TOURS KENYAN REFUGEES
Copyright 2002 United Nations High Commission
[ October 15th 2002 ]
actress Angelina Jolie leaned forward eagerly
as a young Sudanese girl quietly recounted her
tale of how she had fled war and hunger in her
homeland and finally made her way to Kakuma refugee
camp just over the border in north-western Kenya.
"She lost her entire family when she was only
five years old and has been in this camp for more
than 10 years. What do you say to someone who
loses her whole family at such an age?" asked
Jolie, visibly moved as she heard this and many
other stories from refugee girls who had flocked
to welcome her on this visit on Sunday. The sprawling
camp at Kakuma is home to some 80,000 people.
of the girls moved Jolie, a UNHCR Goodwill Ambassador,
close to tears as they told her how much they
wanted to go to school and receive an education,
but for a variety of reasons were often unable
to do so. "These girls are so strong, so inspiring.
They want an education because they want a better
life, they know they don't have to stay forever
near the bottom of the pile and want to move up,"
Jolie said after sitting and chatting with the
girls under the shade of a tree at one reception
Ambassador shook her head in disbelief as she
heard how many of the girls and women in the camp
were subjected to various forms of violence -
from rape to genital mutilation - and how many
were unable to attend school due to domestic chores.
"On this trip my main concern has become the plight
of refugee women and particularly girls. In Kakuma,
close to 1,000 girls are out of school. I was
upset to find that a good part of them are in
this situation because of both early and forced
marriages. I saw 12-year-old mothers!" she said.
the problems of young girls being abducted for
marriage and early pregnancies, the UN refugee
agency has set up programmes in the camp, like
increasing the number of female police officers
to encourage reporting of such incidents. A magistrate
from the nearby town of Lodwar travels to Kakuma
regularly to hear cases in a mobile court set
up to handle various cases, including the abduction
of girls for marriage.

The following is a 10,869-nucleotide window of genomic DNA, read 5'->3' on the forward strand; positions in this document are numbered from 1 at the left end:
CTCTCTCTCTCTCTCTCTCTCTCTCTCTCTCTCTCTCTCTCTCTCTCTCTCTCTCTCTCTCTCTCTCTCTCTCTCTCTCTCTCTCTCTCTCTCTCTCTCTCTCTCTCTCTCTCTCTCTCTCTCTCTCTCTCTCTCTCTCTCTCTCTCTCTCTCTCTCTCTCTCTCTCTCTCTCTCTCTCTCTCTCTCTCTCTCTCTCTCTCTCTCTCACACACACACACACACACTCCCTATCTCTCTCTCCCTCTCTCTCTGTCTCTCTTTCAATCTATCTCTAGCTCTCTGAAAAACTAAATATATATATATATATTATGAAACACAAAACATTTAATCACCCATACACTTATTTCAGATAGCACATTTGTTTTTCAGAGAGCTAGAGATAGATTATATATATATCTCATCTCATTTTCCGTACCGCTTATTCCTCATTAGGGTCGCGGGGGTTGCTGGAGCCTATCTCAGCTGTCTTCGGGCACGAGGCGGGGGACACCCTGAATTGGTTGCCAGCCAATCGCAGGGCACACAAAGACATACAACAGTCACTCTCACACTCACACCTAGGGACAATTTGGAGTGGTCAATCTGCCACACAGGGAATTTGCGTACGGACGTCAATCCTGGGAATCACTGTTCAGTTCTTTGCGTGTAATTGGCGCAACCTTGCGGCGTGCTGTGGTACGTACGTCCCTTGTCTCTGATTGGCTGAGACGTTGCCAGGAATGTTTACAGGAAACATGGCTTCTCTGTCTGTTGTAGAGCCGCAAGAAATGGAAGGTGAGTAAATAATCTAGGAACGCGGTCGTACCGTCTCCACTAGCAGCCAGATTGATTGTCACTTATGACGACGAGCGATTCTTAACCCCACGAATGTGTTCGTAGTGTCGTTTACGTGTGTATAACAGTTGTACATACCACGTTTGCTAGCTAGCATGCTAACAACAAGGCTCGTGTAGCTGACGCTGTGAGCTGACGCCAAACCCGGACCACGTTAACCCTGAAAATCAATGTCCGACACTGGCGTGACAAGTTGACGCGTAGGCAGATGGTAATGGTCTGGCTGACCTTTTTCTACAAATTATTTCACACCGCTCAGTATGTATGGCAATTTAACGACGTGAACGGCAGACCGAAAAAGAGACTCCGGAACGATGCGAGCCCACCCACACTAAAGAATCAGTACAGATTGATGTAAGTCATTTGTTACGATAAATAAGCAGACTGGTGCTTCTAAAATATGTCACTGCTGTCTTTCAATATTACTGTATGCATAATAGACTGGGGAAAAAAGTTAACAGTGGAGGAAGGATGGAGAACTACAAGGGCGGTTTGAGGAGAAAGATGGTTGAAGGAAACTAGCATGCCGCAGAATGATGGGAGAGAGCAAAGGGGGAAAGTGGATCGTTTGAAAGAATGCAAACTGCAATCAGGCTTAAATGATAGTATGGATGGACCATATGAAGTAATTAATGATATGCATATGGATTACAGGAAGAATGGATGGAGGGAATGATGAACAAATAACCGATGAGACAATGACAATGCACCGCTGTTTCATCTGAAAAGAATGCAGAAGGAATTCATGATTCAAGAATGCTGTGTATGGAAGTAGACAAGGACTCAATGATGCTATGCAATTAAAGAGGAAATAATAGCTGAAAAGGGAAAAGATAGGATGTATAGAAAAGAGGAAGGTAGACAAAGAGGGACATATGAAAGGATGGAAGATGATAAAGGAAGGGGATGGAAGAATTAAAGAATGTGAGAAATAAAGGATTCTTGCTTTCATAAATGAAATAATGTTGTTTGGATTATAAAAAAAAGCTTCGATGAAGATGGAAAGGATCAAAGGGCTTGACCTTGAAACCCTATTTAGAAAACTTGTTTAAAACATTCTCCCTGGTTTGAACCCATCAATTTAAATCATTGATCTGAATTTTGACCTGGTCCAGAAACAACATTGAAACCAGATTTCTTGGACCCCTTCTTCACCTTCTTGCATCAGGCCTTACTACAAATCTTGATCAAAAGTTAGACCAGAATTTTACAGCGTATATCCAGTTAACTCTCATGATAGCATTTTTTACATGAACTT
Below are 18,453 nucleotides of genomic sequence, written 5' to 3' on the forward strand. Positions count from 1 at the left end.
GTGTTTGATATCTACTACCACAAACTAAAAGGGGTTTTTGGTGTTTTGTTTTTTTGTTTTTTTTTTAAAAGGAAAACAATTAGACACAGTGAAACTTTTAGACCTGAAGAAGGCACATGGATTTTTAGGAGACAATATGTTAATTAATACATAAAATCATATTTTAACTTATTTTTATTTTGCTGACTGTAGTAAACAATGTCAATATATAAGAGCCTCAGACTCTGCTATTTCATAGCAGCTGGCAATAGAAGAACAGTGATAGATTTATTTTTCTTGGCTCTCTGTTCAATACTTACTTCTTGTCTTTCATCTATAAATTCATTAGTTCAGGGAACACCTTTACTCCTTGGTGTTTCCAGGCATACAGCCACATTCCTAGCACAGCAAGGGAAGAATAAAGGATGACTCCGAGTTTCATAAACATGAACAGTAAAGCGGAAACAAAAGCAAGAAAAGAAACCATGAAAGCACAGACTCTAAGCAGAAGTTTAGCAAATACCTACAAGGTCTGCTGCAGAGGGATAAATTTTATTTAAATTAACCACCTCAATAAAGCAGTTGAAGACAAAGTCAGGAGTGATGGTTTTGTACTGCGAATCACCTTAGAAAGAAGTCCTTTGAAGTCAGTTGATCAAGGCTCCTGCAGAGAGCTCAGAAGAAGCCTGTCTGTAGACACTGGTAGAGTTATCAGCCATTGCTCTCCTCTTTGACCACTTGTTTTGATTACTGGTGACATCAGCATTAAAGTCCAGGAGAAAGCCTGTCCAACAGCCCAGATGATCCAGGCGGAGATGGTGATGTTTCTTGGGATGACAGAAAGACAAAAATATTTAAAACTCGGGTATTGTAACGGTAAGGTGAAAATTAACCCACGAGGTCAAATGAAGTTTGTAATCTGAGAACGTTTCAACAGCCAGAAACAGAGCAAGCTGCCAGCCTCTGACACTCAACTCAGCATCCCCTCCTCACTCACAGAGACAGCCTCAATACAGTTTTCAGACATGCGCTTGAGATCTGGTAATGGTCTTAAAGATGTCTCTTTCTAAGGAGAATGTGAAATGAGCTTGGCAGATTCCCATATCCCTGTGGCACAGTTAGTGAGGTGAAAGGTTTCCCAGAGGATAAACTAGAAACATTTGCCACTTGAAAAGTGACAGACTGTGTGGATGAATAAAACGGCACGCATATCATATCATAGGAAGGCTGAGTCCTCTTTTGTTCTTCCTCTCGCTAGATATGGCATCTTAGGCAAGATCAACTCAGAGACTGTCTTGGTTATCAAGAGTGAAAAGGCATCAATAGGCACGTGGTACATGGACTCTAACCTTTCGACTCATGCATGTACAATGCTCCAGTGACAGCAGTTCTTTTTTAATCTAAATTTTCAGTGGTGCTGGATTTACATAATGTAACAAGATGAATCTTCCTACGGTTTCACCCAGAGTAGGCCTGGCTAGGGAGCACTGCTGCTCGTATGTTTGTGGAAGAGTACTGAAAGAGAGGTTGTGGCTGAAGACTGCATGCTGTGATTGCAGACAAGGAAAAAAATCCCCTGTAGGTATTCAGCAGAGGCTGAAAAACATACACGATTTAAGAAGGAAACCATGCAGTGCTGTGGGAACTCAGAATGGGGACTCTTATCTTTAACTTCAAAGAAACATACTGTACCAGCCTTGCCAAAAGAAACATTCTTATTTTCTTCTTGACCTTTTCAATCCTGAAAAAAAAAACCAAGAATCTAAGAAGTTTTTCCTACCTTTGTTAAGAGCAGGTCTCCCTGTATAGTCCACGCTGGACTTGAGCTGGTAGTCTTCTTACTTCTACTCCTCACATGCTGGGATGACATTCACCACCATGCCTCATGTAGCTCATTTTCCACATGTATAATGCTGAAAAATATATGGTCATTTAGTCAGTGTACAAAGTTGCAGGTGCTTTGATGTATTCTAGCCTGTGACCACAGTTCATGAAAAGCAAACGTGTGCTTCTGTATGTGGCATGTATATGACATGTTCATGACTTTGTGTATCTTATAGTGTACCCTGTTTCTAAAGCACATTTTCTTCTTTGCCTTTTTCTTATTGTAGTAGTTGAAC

women committees established throughout the camp
help counsel victims of early pregnancies and
speak to communities about the risks of female
genital mutilation. In school, an incentive programme
is being run to encourage more girls to attend
school. Attendance remains very irregular depending
on domestic pressures refugee girls may face at
home. "As a refugee girl, you are expected to
stand in line for hours to fetch water and carry
it home, go out and forage for firewood, and cook
and clean for the family," said Jolie, noting
that girls had to confront many other barriers
in order to receive a decent education.
Ambassador made a personal donation of $200,000
to UNHCR's work in Kenya, earmarking $50,000 of
her donation to build a new school for girls at
the camp. Many of its prospective pupils sang
and clapped their hands as she unveiled a plaque
and planted a tree at the proposed site. "With
this help, and the construction of this school,
future generations of girls will be saved. Work
begins tomorrow," declared Kofi Mable, head of
UNHCR's Kakuma sub-office. The plaque reads: "Dedicated
to the emancipation of the refugee girls of Kakuma
and women's rights and freedom to education."
said she had also heard chilling accounts of children
as young as five being subjected to genital mutilation.
"A number of the older women have also been raped
and suffered other forms of sexual violence,"
she said. "There can be no compromise on the physical
safety and dignity of women as a whole, and particularly
the refugee girls."
who is in Kenya shooting the sequel to the movie,
"Tomb Raider", also visited several other projects
at the camp and handed out gifts ranging from
volleyballs to exercise books. She expressed concern
that a projected budget shortfall of some $20
million in UNHCR Kenya could lead to programme
cuts. "Most of the people here are already living
on the bare minimum - any cut means a life," she
said, and appealed to the international community
to continue to support "the work of UNHCR and
the other organisations working for refugees,
such as the World Food Programme – above all to
ensure there is funding made available".
Ambassador, who was greeted at Kakuma's dirt airstrip
by local Turkana tribeswomen, was given an enthusiastic
welcome wherever she went in the camp. Young children
sang songs and read poems of peace while their
parents and older refugees banged drums and performed
traditional dances. She began her tour by watching
a wheelchair basketball match by the victims of
landmines. She moved on to a construction site
where houses are built out of mud bricks.
which was created after thousands fled fighting
in south Sudan – Africa's longest-running civil
war – also houses refugees from Angola, Ethiopia,
Eritrea, the Democratic Republic of the Congo,
Rwanda, Burundi and Uganda. Sudanese, however,
make up some 71 percent of the population. Jolie,
who has visited several refugee camps around the
world since she became a Goodwill Ambassador for
the UN refugee agency over one year ago, said
she had seen "worse and better" camps than Kakuma.
But what made this camp different was the number
of girls who simply did not have a chance for
a better life. "It is not fair, it is simply not
fair – every child, every girl has a right to
education. Here they have just enough to survive,
but they are so special, so spirited. It is I
who must learn from them," she later told a press
conference in Nairobi.
Representative to Kenya, George Okoth-Obbo, said
Jolie's visit was a shot in the arm to all concerned.
"It is wonderful and humbling that someone so
busy should find time to come here, to use her
renown, her artistry, her presence, just to bring
some joy into what is undoubtedly a hard life
for many of the people here," he said.